The Mars expedition robot, Curiosity, equipped with considerably more tech and equipment than its Mars rover predecessors, made its landing on the surface of Mars last Sunday 5th August 2012 , unscathed. The internet completely erupted in cries of jubilation and the celebration of science. The almost universal cheering-on of NASA and its employees was a joy to behold for anyone who is passionate about exploring beyond Earth.

nasa curiosity mars landing

Whether you were knee-deep in a late-night game of partypoker, asleep, cooking, at work… so many people tuned in to watch, either on TV or online, and for a while people even stopped discussing the Olympics to focus on the merits of science and what it results in (Mars robots). But will they keep calling for NASA funding, and criticising the US government’s spending on the military versus its funding of its space exploration program?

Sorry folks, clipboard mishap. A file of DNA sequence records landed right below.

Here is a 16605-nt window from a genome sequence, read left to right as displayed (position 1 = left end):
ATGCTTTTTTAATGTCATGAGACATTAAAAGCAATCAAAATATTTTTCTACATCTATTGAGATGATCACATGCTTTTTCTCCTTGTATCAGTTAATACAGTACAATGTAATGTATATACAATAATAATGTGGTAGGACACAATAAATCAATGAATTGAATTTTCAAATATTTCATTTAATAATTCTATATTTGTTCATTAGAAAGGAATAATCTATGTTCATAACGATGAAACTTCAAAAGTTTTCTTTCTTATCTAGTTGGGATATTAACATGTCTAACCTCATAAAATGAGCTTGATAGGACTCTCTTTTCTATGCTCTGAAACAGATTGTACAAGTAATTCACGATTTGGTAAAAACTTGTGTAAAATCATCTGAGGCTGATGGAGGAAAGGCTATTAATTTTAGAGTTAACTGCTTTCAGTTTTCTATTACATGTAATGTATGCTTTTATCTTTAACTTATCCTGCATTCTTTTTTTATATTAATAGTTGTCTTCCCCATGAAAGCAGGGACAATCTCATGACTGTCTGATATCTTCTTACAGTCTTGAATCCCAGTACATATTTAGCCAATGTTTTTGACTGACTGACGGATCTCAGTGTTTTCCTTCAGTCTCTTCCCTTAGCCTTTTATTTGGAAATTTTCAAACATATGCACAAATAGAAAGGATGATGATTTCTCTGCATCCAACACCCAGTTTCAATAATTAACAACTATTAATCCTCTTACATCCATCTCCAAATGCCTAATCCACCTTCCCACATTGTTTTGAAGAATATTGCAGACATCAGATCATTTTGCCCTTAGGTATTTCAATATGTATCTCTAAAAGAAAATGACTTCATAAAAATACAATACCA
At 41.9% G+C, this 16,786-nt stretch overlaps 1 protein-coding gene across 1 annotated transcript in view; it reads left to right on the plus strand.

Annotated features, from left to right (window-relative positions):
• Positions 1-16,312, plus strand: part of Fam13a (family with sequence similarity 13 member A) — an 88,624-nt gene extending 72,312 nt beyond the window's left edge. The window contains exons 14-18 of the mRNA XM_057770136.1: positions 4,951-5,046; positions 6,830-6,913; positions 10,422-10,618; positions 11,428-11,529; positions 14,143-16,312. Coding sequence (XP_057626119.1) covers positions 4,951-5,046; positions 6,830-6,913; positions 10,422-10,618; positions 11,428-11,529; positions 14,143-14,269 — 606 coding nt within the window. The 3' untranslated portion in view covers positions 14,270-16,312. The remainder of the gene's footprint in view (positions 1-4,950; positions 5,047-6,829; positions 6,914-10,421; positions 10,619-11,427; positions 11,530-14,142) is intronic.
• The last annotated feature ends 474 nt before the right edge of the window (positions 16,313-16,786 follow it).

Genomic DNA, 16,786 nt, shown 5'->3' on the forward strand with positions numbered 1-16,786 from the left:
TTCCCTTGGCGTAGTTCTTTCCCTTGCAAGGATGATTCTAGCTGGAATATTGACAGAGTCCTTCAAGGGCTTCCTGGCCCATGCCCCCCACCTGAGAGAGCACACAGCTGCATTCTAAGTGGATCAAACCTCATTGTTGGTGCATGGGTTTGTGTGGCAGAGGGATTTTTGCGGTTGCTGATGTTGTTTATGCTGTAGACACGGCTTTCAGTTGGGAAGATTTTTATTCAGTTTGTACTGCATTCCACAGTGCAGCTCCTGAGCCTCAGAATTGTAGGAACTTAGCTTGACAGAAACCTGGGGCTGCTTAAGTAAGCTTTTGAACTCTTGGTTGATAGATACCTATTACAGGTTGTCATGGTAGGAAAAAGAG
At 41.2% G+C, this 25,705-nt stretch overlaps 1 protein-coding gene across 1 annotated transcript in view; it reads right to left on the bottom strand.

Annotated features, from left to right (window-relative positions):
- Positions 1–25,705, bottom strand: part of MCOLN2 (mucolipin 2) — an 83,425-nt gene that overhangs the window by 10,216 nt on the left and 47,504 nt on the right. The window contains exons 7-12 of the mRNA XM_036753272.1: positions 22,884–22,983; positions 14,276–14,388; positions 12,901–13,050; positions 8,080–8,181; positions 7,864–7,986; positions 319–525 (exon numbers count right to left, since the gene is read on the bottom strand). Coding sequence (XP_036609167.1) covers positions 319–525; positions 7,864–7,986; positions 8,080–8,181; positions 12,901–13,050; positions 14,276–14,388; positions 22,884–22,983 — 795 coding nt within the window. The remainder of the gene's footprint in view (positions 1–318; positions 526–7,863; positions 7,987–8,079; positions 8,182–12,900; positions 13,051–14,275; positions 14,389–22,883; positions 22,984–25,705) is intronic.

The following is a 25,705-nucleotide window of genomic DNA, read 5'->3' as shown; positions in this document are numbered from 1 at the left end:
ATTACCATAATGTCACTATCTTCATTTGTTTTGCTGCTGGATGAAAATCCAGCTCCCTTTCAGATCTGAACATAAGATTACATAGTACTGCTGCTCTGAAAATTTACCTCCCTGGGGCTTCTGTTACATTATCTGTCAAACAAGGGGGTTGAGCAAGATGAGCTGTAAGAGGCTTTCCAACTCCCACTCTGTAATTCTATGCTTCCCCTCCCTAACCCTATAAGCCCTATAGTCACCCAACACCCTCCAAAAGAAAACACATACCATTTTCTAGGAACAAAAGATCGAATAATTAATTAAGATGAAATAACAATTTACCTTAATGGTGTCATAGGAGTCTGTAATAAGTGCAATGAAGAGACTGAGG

It’s not clear how long the uproar and support of science will last, but it is likely that we’ve got a long period of fascinating images and other data to pour over as Curiosity sends what it’s taking in back to NASA. This is a big step for our exploration of our solar system, and having a machine on Mars that is considerably more advanced and well-equipped than the previous ones means more data and a better understanding of the Red Planet.

If you’ve not seen the landing video, it’s probably worth looking up, given that you’ll understand what people keep quoting and talking about. Science rarely has good press in the way that it has whenever something heads off into space, so it’s worth doing your part and keeping the cheering going.

All that remains to be seen is whether or not they’ll find life, an ecosystem capable of supporting it, or any other data that could finally show us what organisms lie beyond our world. What an exciting time to be alive.

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